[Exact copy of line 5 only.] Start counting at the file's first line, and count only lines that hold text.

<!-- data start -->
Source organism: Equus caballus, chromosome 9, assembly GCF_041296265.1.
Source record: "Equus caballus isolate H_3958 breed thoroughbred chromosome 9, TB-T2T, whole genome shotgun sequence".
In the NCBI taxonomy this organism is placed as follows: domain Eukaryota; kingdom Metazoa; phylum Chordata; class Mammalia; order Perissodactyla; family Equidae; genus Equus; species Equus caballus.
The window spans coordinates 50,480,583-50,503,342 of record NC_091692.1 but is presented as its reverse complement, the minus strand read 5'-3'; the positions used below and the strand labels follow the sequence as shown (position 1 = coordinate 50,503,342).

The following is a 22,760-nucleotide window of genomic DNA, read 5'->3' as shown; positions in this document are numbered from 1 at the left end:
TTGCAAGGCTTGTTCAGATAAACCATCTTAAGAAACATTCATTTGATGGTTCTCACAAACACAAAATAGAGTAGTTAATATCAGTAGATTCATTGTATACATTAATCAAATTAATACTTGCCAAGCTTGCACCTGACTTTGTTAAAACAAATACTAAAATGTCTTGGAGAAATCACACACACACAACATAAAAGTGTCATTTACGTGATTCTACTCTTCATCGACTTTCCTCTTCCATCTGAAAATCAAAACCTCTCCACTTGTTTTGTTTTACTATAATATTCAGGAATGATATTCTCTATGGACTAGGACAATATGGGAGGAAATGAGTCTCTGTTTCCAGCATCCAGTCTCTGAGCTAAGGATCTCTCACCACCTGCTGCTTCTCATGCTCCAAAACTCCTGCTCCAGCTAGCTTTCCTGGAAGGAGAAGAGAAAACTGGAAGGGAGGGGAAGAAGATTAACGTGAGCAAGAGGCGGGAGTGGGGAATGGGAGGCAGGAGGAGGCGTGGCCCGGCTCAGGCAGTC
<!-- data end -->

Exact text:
The following is a 22,760-nucleotide window of genomic DNA, read 5'->3' as shown; positions in this document are numbered from 1 at the left end: